By Tina Lassiter
Issues surrounding the ethical uses of AI make front page news all the time. In 2020, Amazon paused police use of facial recognition software because of rising criticism from civil rights activists about its tendency to misidentify Black and Hispanic people. The use of video surveillance tools to create smart cities has raised privacy concerns as well, like when using cameras to improve traffic flows. Films like “Coded Bias” or “The Social Dilemma” raise questions about the implicit bias in AI and on social media [when people unconsciously hold attitudes toward others or associate stereotypes with them]…
You might not know it, but surveillance is happening all around us all the time. Businesses, governments, and nonstate actors are gathering information — whether it’s to sell us something on social media or screen us when we apply for a home loan. Researchers from both The University of Texas at Austin and New York University participated in a Good Systems panel last month where they discussed various types of surveillance. We caught up with a few of them to find out more about this sometimes obvious (but often elusive) practice. …
By Mary Huber
Maria De-Arteaga was working remotely as an investigative journalist in Madrid when she realized that data mining and machine learning could help to uncover social problems in the developing world. She was looking into a highway that Brazil had built through the Amazon rainforest to reach a port on the Pacific Ocean. She was scanning hundreds of contracts and spreadsheets, hunting for financial anomalies between what was promised in contracts and what was actually delivered. She thought there had to be a better way.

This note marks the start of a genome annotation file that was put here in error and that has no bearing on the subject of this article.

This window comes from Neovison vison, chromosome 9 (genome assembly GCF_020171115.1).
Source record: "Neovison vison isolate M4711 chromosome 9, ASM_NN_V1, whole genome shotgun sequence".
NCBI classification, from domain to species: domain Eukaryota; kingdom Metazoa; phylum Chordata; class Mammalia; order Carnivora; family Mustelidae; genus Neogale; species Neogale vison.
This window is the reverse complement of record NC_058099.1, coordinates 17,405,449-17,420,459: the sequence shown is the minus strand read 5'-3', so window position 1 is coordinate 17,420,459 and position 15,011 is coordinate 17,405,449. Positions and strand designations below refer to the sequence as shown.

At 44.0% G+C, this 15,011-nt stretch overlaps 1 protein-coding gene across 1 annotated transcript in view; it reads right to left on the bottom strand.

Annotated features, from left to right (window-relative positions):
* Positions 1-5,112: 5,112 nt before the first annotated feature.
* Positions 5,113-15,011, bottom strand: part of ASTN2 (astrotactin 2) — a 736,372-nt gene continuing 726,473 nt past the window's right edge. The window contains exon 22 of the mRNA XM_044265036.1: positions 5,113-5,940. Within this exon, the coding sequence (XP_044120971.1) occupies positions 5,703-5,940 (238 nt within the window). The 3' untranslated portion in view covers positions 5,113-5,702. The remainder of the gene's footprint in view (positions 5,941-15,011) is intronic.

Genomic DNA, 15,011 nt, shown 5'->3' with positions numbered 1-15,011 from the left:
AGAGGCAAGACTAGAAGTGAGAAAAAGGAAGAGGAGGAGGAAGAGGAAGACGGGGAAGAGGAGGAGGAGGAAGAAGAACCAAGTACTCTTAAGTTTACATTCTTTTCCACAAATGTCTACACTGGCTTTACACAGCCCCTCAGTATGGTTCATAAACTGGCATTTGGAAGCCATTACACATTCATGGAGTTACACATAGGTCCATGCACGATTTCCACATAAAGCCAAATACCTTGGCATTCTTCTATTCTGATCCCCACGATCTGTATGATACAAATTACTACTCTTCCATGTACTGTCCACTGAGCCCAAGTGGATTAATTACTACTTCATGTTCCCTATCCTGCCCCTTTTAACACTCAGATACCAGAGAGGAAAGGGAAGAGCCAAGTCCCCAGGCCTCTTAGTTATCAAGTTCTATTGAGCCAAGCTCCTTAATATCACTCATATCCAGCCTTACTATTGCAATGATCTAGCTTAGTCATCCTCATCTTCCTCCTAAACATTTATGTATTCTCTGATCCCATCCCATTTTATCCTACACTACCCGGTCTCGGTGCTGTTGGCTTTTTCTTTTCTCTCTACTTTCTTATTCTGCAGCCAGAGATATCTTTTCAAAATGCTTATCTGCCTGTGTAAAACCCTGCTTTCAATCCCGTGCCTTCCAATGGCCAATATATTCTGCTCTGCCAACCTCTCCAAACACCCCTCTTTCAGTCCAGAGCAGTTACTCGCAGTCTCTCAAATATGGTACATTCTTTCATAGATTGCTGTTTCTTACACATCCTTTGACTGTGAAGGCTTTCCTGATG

De-Arteaga thought machine learning would more quickly allow her to recognize patterns and…
By Keri Stephens
Keri Stephens, a University of Texas at Austin professor in organizational communication technology, is a Good Systems Grand Challenge researcher whose work has centered around the role of technology in organizations, particularly in the context of crisis, disaster, and health. Here, Stephens discusses the effects of using personal mobile devices for work and how to secure data while also maintaining privacy.
When I was in graduate school, I remember standing in the checkout line at the grocery store, watching a toddler get her mom’s phone from her purse, type in her password and start playing games. Her…
By Mary Huber
When we think of the robots in practical use today, the most common are stationary robots that help assemble parts in automotive factories or can assist in performing delicate medical surgeries.
Building a robot that can move within the human world with all its unpredictable variables, like self-driving cars, is oftentimes more difficult.
Researchers and students led by Associate Professor Junfeng Jiao at The University of Texas at Austin have been taking that challenge — crafting robots that students can call up via an iOS app to perform contactless deliveries on campus, much like Uber and Lyft.
By: Mary Huber